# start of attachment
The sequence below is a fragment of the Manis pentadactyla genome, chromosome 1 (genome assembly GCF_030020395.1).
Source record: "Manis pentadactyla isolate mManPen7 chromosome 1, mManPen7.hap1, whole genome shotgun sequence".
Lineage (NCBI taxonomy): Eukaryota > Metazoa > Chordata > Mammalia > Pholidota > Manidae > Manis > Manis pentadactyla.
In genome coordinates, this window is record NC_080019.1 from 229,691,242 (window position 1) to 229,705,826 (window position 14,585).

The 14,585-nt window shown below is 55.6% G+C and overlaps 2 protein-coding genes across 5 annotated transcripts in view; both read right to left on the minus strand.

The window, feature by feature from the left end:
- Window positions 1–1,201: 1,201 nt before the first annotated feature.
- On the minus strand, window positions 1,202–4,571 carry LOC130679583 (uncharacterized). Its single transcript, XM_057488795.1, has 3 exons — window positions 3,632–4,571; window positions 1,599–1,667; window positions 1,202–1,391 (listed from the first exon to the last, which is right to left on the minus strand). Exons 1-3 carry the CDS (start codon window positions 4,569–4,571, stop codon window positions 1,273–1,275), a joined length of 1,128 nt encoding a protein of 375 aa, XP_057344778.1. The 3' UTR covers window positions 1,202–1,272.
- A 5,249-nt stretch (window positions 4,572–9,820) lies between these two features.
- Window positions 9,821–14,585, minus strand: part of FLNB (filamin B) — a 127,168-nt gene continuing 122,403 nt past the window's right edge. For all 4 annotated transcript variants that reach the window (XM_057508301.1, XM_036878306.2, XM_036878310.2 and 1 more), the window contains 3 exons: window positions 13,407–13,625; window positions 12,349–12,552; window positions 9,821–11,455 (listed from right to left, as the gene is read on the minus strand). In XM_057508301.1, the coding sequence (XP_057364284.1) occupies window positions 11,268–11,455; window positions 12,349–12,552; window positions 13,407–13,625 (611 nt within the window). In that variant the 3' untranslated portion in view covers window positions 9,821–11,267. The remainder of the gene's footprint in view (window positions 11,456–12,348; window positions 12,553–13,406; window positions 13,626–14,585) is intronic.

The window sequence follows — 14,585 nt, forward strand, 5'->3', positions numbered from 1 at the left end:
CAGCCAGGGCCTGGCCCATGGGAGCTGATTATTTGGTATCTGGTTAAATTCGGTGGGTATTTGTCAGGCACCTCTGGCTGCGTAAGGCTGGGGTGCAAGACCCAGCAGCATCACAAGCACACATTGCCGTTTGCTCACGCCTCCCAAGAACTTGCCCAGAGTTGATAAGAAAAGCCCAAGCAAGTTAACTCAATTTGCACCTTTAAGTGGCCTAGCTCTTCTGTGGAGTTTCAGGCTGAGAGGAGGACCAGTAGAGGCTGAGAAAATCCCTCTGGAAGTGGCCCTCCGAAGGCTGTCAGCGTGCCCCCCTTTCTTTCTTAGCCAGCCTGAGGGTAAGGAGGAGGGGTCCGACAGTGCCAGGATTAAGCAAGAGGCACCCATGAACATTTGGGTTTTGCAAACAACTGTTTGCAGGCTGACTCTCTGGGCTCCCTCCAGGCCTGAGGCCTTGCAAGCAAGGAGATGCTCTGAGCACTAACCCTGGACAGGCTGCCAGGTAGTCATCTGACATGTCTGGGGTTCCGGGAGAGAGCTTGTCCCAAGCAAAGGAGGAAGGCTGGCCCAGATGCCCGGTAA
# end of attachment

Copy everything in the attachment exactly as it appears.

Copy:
The sequence below is a fragment of the Manis pentadactyla genome, chromosome 1 (genome assembly GCF_030020395.1).
Source record: "Manis pentadactyla isolate mManPen7 chromosome 1, mManPen7.hap1, whole genome shotgun sequence".
Lineage (NCBI taxonomy): Eukaryota > Metazoa > Chordata > Mammalia > Pholidota > Manidae > Manis > Manis pentadactyla.
In genome coordinates, this window is record NC_080019.1 from 229,691,242 (window position 1) to 229,705,826 (window position 14,585).

The 14,585-nt window shown below is 55.6% G+C and overlaps 2 protein-coding genes across 5 annotated transcripts in view; both read right to left on the minus strand.

The window, feature by feature from the left end:
- Window positions 1–1,201: 1,201 nt before the first annotated feature.
- On the minus strand, window positions 1,202–4,571 carry LOC130679583 (uncharacterized). Its single transcript, XM_057488795.1, has 3 exons — window positions 3,632–4,571; window positions 1,599–1,667; window positions 1,202–1,391 (listed from the first exon to the last, which is right to left on the minus strand). Exons 1-3 carry the CDS (start codon window positions 4,569–4,571, stop codon window positions 1,273–1,275), a joined length of 1,128 nt encoding a protein of 375 aa, XP_057344778.1. The 3' UTR covers window positions 1,202–1,272.
- A 5,249-nt stretch (window positions 4,572–9,820) lies between these two features.
- Window positions 9,821–14,585, minus strand: part of FLNB (filamin B) — a 127,168-nt gene continuing 122,403 nt past the window's right edge. For all 4 annotated transcript variants that reach the window (XM_057508301.1, XM_036878306.2, XM_036878310.2 and 1 more), the window contains 3 exons: window positions 13,407–13,625; window positions 12,349–12,552; window positions 9,821–11,455 (listed from right to left, as the gene is read on the minus strand). In XM_057508301.1, the coding sequence (XP_057364284.1) occupies window positions 11,268–11,455; window positions 12,349–12,552; window positions 13,407–13,625 (611 nt within the window). In that variant the 3' untranslated portion in view covers window positions 9,821–11,267. The remainder of the gene's footprint in view (window positions 11,456–12,348; window positions 12,553–13,406; window positions 13,626–14,585) is intronic.

The window sequence follows — 14,585 nt, forward strand, 5'->3', positions numbered from 1 at the left end:
CAGCCAGGGCCTGGCCCATGGGAGCTGATTATTTGGTATCTGGTTAAATTCGGTGGGTATTTGTCAGGCACCTCTGGCTGCGTAAGGCTGGGGTGCAAGACCCAGCAGCATCACAAGCACACATTGCCGTTTGCTCACGCCTCCCAAGAACTTGCCCAGAGTTGATAAGAAAAGCCCAAGCAAGTTAACTCAATTTGCACCTTTAAGTGGCCTAGCTCTTCTGTGGAGTTTCAGGCTGAGAGGAGGACCAGTAGAGGCTGAGAAAATCCCTCTGGAAGTGGCCCTCCGAAGGCTGTCAGCGTGCCCCCCTTTCTTTCTTAGCCAGCCTGAGGGTAAGGAGGAGGGGTCCGACAGTGCCAGGATTAAGCAAGAGGCACCCATGAACATTTGGGTTTTGCAAACAACTGTTTGCAGGCTGACTCTCTGGGCTCCCTCCAGGCCTGAGGCCTTGCAAGCAAGGAGATGCTCTGAGCACTAACCCTGGACAGGCTGCCAGGTAGTCATCTGACATGTCTGGGGTTCCGGGAGAGAGCTTGTCCCAAGCAAAGGAGGAAGGCTGGCCCAGATGCCCGGTAA